Artistic disciplines typically have two markets: corporate, and independent (mainstream and underground, if you will). The corporate market accounts for a small fraction of all artists and reaches the largest audience, while the independent market accounts for the vast majority of working artists, yet remains niche. The issue is marketing. Even the most successful independent artists cannot match the selling power of large companies. This project seeks to illustrate the potential of unified arts festivals to facilitate greater audience exposure for independent artists, and how this may benefit the artistic community.
The arts communities at Chapman University have a similar dynamic to that previously addressed. University produced concerts and plays draw the largest audiences, while student-produced work is showcased on a much smaller level. This project utilizes a variety of current arts festival models to demonstrate the potential of a unified arts festival to draw larger audiences for independent artists through the planning of a student arts festival at Chapman University.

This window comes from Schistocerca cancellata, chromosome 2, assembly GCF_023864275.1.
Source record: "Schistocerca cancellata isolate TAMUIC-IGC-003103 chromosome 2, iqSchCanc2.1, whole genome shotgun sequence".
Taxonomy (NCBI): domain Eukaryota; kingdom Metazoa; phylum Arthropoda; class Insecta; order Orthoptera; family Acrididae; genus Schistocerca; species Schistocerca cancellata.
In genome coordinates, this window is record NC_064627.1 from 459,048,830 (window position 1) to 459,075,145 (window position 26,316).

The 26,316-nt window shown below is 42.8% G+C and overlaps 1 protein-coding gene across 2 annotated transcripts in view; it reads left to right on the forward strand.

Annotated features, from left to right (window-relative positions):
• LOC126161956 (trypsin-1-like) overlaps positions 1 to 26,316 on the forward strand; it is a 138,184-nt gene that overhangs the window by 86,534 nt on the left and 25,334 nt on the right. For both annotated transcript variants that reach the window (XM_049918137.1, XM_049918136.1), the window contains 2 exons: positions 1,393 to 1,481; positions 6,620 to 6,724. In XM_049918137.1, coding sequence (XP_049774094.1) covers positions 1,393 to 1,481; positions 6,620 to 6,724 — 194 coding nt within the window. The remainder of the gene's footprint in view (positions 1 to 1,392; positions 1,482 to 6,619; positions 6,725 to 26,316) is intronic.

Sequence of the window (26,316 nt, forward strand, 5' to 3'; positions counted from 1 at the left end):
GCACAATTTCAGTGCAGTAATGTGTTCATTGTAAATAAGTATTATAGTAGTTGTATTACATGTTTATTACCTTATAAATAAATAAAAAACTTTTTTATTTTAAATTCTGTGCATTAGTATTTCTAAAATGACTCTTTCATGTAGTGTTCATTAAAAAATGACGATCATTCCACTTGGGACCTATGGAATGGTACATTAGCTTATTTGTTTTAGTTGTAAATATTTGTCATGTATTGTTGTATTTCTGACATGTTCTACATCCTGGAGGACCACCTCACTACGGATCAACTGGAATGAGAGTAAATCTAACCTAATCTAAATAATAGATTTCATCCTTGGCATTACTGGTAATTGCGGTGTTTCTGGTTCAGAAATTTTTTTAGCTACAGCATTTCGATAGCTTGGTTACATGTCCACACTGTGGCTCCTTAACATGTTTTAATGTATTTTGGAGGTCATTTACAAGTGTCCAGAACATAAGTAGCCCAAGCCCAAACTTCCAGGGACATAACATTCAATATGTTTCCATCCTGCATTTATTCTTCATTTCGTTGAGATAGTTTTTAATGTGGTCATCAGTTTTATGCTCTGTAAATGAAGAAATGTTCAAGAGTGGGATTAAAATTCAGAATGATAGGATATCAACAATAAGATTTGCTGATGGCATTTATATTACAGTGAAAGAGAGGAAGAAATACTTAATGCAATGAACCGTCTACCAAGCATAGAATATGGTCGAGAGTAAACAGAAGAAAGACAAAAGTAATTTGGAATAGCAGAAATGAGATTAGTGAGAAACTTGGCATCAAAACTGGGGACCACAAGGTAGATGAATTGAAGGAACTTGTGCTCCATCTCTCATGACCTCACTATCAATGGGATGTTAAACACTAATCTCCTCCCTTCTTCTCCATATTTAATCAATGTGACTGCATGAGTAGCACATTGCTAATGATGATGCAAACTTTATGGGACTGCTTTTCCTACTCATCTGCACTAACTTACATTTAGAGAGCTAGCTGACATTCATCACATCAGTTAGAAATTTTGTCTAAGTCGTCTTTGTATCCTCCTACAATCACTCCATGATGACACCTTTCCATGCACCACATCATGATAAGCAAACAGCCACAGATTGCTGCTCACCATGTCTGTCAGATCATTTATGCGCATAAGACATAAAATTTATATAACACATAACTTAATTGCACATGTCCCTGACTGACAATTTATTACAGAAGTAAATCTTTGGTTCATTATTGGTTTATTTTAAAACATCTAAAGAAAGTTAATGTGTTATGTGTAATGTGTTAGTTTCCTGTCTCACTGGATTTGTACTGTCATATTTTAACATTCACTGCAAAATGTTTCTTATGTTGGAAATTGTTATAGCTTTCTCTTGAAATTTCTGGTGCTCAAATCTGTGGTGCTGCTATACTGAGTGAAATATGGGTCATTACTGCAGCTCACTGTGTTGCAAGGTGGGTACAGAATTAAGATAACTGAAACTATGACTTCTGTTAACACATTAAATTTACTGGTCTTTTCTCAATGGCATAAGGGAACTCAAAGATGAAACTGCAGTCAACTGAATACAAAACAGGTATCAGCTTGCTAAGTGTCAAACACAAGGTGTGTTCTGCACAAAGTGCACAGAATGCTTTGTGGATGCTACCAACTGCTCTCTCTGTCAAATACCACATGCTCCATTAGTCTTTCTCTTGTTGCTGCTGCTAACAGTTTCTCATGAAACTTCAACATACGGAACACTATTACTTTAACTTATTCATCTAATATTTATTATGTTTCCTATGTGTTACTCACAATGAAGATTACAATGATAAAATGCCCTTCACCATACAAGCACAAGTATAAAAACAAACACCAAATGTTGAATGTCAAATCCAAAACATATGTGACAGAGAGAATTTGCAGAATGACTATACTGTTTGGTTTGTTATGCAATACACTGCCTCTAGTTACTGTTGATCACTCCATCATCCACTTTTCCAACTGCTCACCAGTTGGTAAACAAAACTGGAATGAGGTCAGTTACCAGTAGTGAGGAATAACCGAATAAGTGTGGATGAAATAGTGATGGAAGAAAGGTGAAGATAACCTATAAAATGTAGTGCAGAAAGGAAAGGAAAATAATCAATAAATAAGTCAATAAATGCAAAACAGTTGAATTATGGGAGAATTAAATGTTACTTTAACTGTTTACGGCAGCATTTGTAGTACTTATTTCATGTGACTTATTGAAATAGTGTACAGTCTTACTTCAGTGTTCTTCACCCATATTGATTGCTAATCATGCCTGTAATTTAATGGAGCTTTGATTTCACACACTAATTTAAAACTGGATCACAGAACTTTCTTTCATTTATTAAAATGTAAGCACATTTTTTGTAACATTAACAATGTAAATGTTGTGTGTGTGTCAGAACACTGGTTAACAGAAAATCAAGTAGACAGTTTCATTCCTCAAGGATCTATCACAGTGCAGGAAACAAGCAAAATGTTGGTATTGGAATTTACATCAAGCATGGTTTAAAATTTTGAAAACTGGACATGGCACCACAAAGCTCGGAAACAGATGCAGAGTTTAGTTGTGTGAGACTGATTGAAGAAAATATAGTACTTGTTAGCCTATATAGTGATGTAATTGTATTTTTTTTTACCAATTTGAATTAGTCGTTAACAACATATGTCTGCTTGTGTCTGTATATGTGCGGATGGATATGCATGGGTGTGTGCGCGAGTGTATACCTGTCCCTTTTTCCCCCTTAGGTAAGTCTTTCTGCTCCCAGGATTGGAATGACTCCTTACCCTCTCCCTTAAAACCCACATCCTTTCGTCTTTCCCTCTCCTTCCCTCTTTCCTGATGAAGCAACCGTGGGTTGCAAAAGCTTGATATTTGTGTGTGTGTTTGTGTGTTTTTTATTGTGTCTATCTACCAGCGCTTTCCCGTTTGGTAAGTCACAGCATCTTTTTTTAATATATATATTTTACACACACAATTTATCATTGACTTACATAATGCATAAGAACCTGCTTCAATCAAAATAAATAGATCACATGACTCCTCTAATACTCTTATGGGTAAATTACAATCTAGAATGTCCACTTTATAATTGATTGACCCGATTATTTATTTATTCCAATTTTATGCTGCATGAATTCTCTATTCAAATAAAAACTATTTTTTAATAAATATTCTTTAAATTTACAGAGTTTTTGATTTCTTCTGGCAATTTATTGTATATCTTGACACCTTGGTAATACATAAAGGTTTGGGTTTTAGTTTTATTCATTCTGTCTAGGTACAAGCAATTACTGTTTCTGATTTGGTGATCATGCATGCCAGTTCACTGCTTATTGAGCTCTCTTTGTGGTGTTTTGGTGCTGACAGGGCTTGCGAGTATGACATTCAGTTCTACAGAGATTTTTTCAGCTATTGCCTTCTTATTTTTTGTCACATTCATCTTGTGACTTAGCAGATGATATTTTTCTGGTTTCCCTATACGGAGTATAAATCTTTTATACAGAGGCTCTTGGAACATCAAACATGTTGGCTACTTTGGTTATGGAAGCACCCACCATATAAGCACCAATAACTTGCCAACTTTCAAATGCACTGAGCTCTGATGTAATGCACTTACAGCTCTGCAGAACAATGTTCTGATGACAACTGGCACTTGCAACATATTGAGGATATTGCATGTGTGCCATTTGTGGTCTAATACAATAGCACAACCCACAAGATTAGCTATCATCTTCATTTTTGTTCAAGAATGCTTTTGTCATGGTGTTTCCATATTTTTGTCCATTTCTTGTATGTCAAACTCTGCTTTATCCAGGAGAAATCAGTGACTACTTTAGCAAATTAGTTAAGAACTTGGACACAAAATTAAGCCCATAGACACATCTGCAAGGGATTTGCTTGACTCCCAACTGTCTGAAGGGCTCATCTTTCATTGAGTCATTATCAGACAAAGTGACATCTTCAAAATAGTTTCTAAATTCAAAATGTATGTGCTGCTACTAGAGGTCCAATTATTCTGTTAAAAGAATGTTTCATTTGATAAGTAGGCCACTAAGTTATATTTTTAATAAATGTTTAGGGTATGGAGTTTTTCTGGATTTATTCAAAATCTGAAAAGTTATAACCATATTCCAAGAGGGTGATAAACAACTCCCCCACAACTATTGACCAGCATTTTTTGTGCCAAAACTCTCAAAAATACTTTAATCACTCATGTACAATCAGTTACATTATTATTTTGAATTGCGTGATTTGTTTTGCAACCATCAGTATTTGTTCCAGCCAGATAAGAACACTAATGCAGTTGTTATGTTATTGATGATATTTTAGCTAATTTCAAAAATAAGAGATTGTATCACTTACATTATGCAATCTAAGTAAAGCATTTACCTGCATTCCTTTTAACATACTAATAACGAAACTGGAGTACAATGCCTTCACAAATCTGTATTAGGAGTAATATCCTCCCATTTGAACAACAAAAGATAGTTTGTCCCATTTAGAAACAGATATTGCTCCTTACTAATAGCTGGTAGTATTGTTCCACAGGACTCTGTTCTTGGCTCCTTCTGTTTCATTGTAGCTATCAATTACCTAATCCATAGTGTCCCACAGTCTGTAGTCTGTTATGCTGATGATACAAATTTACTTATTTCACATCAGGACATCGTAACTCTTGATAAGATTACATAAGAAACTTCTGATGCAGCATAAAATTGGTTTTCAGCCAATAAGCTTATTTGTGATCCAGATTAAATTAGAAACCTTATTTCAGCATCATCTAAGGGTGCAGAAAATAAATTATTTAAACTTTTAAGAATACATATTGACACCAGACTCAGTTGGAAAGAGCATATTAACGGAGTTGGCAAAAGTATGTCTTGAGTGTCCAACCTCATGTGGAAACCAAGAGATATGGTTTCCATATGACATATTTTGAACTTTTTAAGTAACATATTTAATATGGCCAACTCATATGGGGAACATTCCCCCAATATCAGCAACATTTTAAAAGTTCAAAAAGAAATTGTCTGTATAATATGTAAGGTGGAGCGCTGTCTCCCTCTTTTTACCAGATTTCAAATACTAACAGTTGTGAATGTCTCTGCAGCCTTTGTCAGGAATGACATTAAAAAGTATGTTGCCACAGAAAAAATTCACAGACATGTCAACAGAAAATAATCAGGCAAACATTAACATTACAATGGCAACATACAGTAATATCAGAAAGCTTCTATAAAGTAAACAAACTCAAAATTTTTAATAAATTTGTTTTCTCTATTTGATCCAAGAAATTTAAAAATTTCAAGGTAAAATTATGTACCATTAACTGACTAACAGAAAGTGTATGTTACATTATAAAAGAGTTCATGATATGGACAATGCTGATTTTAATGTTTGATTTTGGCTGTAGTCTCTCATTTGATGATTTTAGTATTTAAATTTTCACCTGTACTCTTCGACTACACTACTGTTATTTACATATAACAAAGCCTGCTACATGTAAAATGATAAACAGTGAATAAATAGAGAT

Festivals have long been a tradition within artistic communities. This project will examine how arts and festivals have influenced each other in the present and throughout history, focusing primarily on music, theatre and the visual arts. In addition, this project seeks to study the differences between audience experiences within the festival environment and individual shows. All topics will be studied in the both the historical and contemporary context to prove the benefits of unified arts festivals for independent artists.
Gress, Anton, "Let Them Make Art: Why Unified Arts Festivals are Beneficial for Independent Artists" (2014). Student Research Day Abstracts and Posters. 49.